I really feel sorry for those charities that will no longer benefit from The Celebrity Apprentice though should NBC decide to cancel the show.
 

Hyperstorm

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Nov 27, 2013
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There is a very fine line between free speech and hate speech in this case and while Trump is entitled to his opinions so is NBC entitled to distance themselves from someone if they do not share those opinions or if it in some way damages their image.

I really feel sorry for those charities that will no longer benefit from The Celebrity Apprentice though should NBC decide to cancel the show.
 

Parasondox

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Jun 15, 2013
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Right to free speech? NBC can do what they want and decided, "Hey, this guy who we are paying, is creating some hateful comments about Mexicans and alienating a large group of people. That's not a good thing at all".

I laugh when that defence is being used to defend a hateful arsehole.
 

AJvsRonin

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Nov 11, 2010
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People keep confounding this and other people losing their jobs in these scenarios as an issue of free speech.

When you openly wear your label of who you work for you do not get to claim freedom of speech while you wear that label.

My Facebook account does not say who I work for nor is it in anyway linked, I don't even "follow" the business. I can say what I like there so long as I'm complying with NDA's etc.

My LinkedIn* account very clearly states who I work for and many potential clients can see me there. I have to watch what I say there as I'm not just representing me, I'm representing my employers too. I don't have to be on LinkedIn, or I can not say on there who I work for, and in that case it's no different than Facebook.
But if people are paying attention to who you are because of who you work for then every time you open your mouth you're on the job.

If you are hired as a spokesperson you get paid a lot of money to physically embody the public front of a business. In that case you are effectively "on the job" every time you make any open public declaration for the duration of the contract.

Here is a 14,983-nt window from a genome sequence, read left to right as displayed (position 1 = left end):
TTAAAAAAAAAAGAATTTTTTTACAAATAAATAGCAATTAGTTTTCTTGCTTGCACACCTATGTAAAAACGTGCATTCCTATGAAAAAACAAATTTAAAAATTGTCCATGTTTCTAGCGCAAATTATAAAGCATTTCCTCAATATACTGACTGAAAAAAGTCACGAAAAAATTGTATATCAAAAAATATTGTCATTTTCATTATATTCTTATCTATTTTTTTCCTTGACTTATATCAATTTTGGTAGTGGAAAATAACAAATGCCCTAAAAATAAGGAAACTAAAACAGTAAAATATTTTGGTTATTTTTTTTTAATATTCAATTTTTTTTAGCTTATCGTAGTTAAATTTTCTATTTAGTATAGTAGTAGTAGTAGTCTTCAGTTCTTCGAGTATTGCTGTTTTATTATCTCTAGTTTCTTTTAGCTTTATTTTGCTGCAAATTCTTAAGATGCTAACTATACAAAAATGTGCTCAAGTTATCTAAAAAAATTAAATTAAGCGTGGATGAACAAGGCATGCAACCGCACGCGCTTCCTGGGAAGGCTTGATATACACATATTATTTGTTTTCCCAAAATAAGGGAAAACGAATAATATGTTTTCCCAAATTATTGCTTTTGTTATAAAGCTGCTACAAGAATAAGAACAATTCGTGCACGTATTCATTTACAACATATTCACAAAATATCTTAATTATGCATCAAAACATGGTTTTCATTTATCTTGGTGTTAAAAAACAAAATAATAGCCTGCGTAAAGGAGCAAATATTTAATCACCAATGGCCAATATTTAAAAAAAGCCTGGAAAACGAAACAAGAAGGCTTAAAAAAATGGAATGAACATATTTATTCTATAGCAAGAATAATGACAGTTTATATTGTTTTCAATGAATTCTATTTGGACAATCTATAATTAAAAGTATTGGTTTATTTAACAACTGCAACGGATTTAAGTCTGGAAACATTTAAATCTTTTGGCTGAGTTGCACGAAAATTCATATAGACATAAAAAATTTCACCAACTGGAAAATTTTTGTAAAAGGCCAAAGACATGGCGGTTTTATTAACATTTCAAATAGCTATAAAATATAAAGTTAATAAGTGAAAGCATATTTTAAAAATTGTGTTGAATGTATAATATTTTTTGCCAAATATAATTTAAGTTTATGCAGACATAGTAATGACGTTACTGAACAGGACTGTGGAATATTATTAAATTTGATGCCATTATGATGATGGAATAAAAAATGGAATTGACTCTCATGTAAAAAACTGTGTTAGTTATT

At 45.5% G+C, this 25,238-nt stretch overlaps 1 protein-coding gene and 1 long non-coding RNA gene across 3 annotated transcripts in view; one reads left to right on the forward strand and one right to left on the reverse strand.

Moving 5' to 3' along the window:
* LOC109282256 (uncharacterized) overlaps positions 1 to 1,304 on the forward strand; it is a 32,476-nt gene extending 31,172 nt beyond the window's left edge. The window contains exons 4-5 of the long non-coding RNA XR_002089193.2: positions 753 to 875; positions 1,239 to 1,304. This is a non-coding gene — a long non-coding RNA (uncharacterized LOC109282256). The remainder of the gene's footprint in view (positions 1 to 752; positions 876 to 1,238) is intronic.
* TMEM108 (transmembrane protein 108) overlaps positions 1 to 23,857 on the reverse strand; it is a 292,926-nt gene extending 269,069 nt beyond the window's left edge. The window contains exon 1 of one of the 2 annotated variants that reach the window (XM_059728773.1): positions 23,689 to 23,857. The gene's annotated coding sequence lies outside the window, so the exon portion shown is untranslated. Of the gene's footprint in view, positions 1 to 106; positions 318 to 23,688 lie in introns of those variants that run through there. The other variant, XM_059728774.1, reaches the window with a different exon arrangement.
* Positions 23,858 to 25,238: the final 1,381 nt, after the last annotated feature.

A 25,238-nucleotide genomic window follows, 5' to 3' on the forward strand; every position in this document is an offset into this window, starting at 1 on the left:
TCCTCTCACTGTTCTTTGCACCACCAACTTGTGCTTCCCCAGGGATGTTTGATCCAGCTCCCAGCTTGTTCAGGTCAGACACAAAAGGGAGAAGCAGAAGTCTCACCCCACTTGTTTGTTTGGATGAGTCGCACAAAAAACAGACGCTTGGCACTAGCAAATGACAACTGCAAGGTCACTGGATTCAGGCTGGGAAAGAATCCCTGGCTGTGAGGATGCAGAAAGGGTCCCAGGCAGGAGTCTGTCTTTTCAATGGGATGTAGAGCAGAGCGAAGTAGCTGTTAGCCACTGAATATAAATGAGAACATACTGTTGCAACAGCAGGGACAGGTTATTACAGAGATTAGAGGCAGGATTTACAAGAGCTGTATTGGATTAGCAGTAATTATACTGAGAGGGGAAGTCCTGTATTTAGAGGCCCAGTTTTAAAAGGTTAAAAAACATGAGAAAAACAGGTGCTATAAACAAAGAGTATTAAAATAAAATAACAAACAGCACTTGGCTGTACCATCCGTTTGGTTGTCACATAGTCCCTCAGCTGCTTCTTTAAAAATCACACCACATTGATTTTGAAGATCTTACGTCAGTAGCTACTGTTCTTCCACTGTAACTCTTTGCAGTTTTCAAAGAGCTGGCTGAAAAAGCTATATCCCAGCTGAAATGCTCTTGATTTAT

*Side Note: I hate LinkedIn, it's filled with as much vapid fluffy navel-gazing as instagram.
 

jklinders

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Sep 21, 2010
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This is the same guy who thought that "Rocking in the Free World" is a patriotic anthem suitable for a presidential run. The guy has a certain amount of business sense but he otherwise has barely the brains of a bag of hammers. We are talking about one of the bigger poster boys for the "birther" movement after all. No one in their right mind should give this idiot the time of day.

A lot of trouble crosses the border in to the US from Mexico but any presidential candidate who riles the hispanic vote like he did does so at their peril. There are not enough right wingers to elect him for all the moderates he just pissed off. He's lost before he started. The GOP delegates are going to crunch the numbers and say "uh uh, Jeb's looking a lot better than you right now, we don't want another 4 years of the dems in power especially if it's Clinton."
 

Lilani

Sometimes known as CaitieLou
May 27, 2009
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Fappy said:
He probably violated his contracted with NBC when he spoke out like that, so no, his rights weren't violated. People get fired for this sort of thing all the time. Freedom of speech =/= freedom from consequences.
Given the sudden cancellations of Honey Boo Boo and 19 Kids and Counting on TLC, and Jeremy Clarkson being fired from Top Gear, it seems there's an aspect of every TV show contract which states the network can cancel the show or fire the person at any time if they feel it is a threat to their brand name or reputation. Which totally makes sense--it could mean disaster for them if they're contractually obligated to stick with the person if they have some kind of meltdown. And as you said, freedom of speech is not the same as freedom of consequences from your speech. NBC isn't saying Trump can't say what he wants, they're simply saying they refuse to do business with him due to what he said. And it is within their rights to not do business with him for that reason--speech is not protected against such discrimination.
 

Lilani

Sometimes known as CaitieLou
May 27, 2009
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Dynast Brass said:
Lilani said:
Fappy said:
He probably violated his contracted with NBC when he spoke out like that, so no, his rights weren't violated. People get fired for this sort of thing all the time. Freedom of speech =/= freedom from consequences.
Given the sudden cancellations of Honey Boo Boo and 19 Kids and Counting on TLC, and Jeremy Clarkson being fired from Top Gear, it seems there's an aspect of every TV show contract which states the network can cancel the show or fire the person at any time if they feel it is a threat to their brand name or reputation. Which totally makes sense--it could mean disaster for them if they're contractually obligated to stick with the person if they have some kind of meltdown. And as you said, freedom of speech is not the same as freedom of consequences from your speech. NBC isn't saying Trump can't say what he wants, they're simply saying they refuse to do business with him due to what he said. And it is within their rights to not do business with him for that reason--speech is not protected against such discrimination.